“Apprenticeship programs hold the power to give the next generation the training they need to build the manufacturing sector’s output, productivity, and profitability. Manufacturers have been proactively advocating for new approaches to streamline apprenticeship processes and improve the training for skilled workers. The creation of Skilled Trades Ontario is an important step to address labour and skills shortages facing manufacturers by simplifying apprenticeship requirements and attracting new skilled workers to the sector.”

– Mathew Wilson
Senior Vice-President, Policy and Government Relations, Canadian Manufacturers & Exporters (CME)

“Since Minister McNaughton became Minister of Labour, he has taken the time to get to know our industry and the issues that matter most, whether it’s protecting health and safety or ensuring that the skilled trades system is strong for years to come. I applaud the government for listening and for working closely with labour to develop a plan to simplify the system and for following through on their commitment to re-establishing whole trades instead of portable skill sets.”

– Bob Gougeon
SMART, Local 285, Business Manager / Financial Secretary

“On behalf of the Ontario Hairstylists Association, we look forward to working with the government and the ministry that will oversee skilled trades in Ontario. Launching a new system that is easier to navigate is a step in the right direction to help tradespeople move through, and into the system with greater ease. Employers will hopefully find this new system an asset to grow business and get people back to work, particularly after this long year and half of shutdown for our trade. We still have a lot of work to do to ease the red tape for hairstylists and we remain hopeful that the Skilled Trades Panel and Phase 2 around classifications will remove hairstyling from being a compulsory trade.”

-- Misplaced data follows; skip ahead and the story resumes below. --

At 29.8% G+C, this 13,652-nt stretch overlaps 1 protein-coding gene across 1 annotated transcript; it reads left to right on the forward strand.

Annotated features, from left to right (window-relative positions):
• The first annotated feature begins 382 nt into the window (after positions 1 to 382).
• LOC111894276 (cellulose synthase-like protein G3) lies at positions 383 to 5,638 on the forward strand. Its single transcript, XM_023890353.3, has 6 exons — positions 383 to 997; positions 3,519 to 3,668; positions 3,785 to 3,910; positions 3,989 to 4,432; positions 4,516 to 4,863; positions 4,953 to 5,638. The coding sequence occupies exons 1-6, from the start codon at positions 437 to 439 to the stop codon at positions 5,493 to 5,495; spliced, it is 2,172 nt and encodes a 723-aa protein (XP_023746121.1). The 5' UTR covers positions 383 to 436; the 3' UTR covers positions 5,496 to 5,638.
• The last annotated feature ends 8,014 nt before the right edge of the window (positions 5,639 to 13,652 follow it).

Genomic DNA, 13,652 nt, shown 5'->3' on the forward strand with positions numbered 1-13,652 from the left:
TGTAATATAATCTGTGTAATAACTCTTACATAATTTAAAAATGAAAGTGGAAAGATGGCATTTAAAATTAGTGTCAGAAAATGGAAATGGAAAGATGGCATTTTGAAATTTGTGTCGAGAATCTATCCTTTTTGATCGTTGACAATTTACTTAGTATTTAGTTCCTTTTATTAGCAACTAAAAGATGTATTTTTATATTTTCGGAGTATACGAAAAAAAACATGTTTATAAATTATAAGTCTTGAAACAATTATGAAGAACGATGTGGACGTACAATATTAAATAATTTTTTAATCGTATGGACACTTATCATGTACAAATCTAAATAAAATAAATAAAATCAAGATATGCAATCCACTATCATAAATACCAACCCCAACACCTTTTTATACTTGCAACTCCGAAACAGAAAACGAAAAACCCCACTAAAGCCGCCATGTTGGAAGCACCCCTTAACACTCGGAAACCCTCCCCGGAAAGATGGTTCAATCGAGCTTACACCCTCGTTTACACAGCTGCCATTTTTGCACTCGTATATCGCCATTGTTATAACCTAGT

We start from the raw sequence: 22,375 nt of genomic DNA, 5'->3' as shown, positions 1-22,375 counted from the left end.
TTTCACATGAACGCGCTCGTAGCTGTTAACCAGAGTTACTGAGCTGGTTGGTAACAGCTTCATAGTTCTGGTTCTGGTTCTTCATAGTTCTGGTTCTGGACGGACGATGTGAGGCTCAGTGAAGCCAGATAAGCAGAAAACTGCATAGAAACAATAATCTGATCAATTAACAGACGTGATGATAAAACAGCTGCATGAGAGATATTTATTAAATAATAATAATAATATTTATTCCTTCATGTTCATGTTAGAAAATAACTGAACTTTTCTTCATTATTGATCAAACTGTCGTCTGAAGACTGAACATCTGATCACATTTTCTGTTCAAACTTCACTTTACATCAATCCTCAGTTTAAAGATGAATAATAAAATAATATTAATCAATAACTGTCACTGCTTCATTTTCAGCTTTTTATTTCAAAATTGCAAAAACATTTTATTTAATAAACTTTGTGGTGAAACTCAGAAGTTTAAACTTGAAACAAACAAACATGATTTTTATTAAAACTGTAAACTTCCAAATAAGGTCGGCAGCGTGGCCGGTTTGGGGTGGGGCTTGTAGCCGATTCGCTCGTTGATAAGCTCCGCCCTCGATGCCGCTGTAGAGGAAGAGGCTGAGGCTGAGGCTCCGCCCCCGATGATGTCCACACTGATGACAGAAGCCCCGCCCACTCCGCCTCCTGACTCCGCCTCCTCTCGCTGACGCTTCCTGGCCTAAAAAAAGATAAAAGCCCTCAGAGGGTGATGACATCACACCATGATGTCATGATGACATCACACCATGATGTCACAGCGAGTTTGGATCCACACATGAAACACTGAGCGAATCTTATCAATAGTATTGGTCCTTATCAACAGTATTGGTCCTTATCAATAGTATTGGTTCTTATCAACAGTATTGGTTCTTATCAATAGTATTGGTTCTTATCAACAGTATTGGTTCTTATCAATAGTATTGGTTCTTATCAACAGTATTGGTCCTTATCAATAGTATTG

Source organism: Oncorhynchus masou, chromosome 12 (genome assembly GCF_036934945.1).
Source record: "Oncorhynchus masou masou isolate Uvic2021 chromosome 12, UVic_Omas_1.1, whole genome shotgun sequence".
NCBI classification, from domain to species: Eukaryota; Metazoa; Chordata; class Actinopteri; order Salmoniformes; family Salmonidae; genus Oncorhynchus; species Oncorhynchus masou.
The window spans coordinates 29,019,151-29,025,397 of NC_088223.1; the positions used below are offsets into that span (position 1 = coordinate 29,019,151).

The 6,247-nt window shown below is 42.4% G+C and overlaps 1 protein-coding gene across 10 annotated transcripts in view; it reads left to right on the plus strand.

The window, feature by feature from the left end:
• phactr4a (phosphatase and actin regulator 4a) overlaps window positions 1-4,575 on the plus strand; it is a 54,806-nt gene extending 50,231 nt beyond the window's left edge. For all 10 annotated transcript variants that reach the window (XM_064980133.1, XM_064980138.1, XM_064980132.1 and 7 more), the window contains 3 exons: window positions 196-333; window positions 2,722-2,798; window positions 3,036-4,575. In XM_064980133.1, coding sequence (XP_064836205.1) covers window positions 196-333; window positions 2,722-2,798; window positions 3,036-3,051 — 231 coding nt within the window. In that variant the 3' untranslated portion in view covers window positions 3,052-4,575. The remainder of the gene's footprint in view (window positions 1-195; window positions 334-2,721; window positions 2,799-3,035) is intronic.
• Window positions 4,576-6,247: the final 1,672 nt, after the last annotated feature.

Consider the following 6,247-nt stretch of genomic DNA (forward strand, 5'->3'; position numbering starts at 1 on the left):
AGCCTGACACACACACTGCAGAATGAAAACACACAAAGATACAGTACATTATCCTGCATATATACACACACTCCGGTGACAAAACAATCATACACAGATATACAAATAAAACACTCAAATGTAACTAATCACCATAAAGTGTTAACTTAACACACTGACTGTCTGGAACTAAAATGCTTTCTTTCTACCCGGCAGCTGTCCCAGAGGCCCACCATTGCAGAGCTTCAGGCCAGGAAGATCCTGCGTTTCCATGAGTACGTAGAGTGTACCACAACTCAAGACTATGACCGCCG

– Ontario Hairstylists Association

“Merit Ontario welcomes the Building Opportunities in the Skilled Trades Act as it will further modernize the skilled trades and reduce the barriers to entry faced by marginalized groups. This builds on the essential measures taken by the Ford Government and Minister McNaughton to ensure that Ontarians know that a career in the skilled trades is respected, well-paying, and brings the dignity of work to the entire community. Our organization stands ready to do our part to make the skilled trades more inclusive while remaining a primary choice for Ontario’s youth.”

– Mike Gallardo
President & CEO, Merit Ontario

“By establishing Skilled Trades Ontario, the province is helping connect employers with the tradespersons and apprentices they need, particularly as the economy recovers from the impacts of the pandemic. Builders and professional renovators know how important it is to reduce the stigma around skilled trades, simplify the system and make it easier to connect with the tradespersons we need to help address the housing needs of Ontario families, now and into the future.”

– Joe Vaccaro
CEO, Ontario Home Builders Association

City officials, local experts look at changing space and face of Barrie

By: Nikki Cole

‘Let’s be honest. In the past, Barrie was a poster child for urban sprawl with almost universally low-density residential and commercial forms of development,’ says mayor.